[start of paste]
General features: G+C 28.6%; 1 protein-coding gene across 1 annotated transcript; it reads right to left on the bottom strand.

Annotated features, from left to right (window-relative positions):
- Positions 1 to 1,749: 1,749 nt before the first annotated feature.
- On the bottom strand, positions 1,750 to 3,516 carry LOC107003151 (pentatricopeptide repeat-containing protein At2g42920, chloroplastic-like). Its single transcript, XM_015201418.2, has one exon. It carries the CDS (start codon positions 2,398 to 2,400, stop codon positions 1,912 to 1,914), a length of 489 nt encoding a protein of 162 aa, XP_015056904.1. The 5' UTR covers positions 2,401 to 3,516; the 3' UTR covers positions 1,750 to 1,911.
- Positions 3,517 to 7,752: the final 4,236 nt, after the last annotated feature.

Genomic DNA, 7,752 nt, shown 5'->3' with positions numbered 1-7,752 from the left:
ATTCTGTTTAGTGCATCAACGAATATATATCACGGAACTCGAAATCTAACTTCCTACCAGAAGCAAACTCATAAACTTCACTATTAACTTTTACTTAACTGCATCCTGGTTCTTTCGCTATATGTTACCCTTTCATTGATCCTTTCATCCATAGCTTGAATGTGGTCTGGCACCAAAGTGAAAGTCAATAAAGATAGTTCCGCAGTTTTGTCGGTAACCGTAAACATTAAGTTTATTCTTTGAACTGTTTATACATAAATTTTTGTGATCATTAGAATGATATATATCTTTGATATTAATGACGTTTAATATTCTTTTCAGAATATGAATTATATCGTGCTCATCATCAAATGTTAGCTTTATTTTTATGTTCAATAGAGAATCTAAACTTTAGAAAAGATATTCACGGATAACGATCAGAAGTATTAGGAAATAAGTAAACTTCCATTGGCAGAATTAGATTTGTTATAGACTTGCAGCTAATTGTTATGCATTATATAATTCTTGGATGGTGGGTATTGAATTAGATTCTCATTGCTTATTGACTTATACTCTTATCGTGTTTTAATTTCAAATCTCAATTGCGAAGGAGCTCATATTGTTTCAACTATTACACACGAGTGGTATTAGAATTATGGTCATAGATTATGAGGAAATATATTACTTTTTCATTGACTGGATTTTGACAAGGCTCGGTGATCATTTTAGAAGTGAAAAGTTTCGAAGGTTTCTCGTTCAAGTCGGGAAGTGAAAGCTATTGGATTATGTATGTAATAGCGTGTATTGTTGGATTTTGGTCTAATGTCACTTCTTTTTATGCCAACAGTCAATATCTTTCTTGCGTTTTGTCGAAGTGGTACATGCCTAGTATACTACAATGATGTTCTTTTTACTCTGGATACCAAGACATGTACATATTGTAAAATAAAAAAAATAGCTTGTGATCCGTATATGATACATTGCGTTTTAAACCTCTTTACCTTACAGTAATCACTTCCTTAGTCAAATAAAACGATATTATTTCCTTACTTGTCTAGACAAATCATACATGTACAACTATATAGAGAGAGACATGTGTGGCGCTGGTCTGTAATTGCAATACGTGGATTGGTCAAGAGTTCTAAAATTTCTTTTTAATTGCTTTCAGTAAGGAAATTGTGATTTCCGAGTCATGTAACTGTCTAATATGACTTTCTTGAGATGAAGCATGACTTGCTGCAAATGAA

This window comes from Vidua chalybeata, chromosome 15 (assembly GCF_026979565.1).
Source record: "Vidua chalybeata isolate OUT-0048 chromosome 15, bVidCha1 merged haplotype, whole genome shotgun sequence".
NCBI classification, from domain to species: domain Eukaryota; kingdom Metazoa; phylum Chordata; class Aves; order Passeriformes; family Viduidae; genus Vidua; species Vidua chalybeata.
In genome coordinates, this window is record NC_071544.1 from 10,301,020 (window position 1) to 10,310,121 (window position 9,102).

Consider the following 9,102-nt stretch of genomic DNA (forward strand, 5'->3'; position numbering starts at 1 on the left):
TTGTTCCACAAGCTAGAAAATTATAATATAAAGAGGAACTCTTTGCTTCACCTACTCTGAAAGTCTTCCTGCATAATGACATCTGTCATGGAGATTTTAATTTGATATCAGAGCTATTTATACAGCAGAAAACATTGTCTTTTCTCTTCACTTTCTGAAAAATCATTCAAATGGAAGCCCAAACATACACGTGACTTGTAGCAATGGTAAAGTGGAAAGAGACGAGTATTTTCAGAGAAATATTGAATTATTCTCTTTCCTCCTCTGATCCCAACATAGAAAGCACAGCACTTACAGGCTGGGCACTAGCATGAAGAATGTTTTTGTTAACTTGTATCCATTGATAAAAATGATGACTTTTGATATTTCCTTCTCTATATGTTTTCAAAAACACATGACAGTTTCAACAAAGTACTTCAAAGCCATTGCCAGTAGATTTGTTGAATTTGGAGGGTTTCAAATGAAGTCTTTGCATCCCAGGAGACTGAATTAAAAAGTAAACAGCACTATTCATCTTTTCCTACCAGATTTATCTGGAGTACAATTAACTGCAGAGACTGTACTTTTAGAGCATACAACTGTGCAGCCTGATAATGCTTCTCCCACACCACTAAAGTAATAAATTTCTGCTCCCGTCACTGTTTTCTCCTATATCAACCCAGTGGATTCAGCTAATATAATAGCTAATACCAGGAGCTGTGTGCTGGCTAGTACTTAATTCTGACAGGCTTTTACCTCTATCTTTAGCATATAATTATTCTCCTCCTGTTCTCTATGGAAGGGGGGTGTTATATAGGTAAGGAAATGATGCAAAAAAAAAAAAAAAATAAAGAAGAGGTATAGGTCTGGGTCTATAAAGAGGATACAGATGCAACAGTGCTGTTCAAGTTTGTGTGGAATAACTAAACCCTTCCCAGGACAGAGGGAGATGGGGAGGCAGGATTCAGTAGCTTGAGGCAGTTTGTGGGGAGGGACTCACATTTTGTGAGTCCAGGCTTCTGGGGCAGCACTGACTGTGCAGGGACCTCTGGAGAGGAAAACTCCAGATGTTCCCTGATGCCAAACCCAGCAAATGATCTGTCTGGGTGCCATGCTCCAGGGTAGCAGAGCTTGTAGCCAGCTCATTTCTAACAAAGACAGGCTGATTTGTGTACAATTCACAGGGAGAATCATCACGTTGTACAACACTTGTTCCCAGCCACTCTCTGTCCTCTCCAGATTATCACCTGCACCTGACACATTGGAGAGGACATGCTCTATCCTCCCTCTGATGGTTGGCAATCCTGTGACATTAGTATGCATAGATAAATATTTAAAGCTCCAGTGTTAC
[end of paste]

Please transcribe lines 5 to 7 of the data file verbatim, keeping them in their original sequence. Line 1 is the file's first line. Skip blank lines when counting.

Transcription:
- Positions 3,517 to 7,752: the final 4,236 nt, after the last annotated feature.

Genomic DNA, 7,752 nt, shown 5'->3' with positions numbered 1-7,752 from the left:
ATTCTGTTTAGTGCATCAACGAATATATATCACGGAACTCGAAATCTAACTTCCTACCAGAAGCAAACTCATAAACTTCACTATTAACTTTTACTTAACTGCATCCTGGTTCTTTCGCTATATGTTACCCTTTCATTGATCCTTTCATCCATAGCTTGAATGTGGTCTGGCACCAAAGTGAAAGTCAATAAAGATAGTTCCGCAGTTTTGTCGGTAACCGTAAACATTAAGTTTATTCTTTGAACTGTTTATACATAAATTTTTGTGATCATTAGAATGATATATATCTTTGATATTAATGACGTTTAATATTCTTTTCAGAATATGAATTATATCGTGCTCATCATCAAATGTTAGCTTTATTTTTATGTTCAATAGAGAATCTAAACTTTAGAAAAGATATTCACGGATAACGATCAGAAGTATTAGGAAATAAGTAAACTTCCATTGGCAGAATTAGATTTGTTATAGACTTGCAGCTAATTGTTATGCATTATATAATTCTTGGATGGTGGGTATTGAATTAGATTCTCATTGCTTATTGACTTATACTCTTATCGTGTTTTAATTTCAAATCTCAATTGCGAAGGAGCTCATATTGTTTCAACTATTACACACGAGTGGTATTAGAATTATGGTCATAGATTATGAGGAAATATATTACTTTTTCATTGACTGGATTTTGACAAGGCTCGGTGATCATTTTAGAAGTGAAAAGTTTCGAAGGTTTCTCGTTCAAGTCGGGAAGTGAAAGCTATTGGATTATGTATGTAATAGCGTGTATTGTTGGATTTTGGTCTAATGTCACTTCTTTTTATGCCAACAGTCAATATCTTTCTTGCGTTTTGTCGAAGTGGTACATGCCTAGTATACTACAATGATGTTCTTTTTACTCTGGATACCAAGACATGTACATATTGTAAAATAAAAAAAATAGCTTGTGATCCGTATATGATACATTGCGTTTTAAACCTCTTTACCTTACAGTAATCACTTCCTTAGTCAAATAAAACGATATTATTTCCTTACTTGTCTAGACAAATCATACATGTACAACTATATAGAGAGAGACATGTGTGGCGCTGGTCTGTAATTGCAATACGTGGATTGGTCAAGAGTTCTAAAATTTCTTTTTAATTGCTTTCAGTAAGGAAATTGTGATTTCCGAGTCATGTAACTGTCTAATATGACTTTCTTGAGATGAAGCATGACTTGCTGCAAATGAA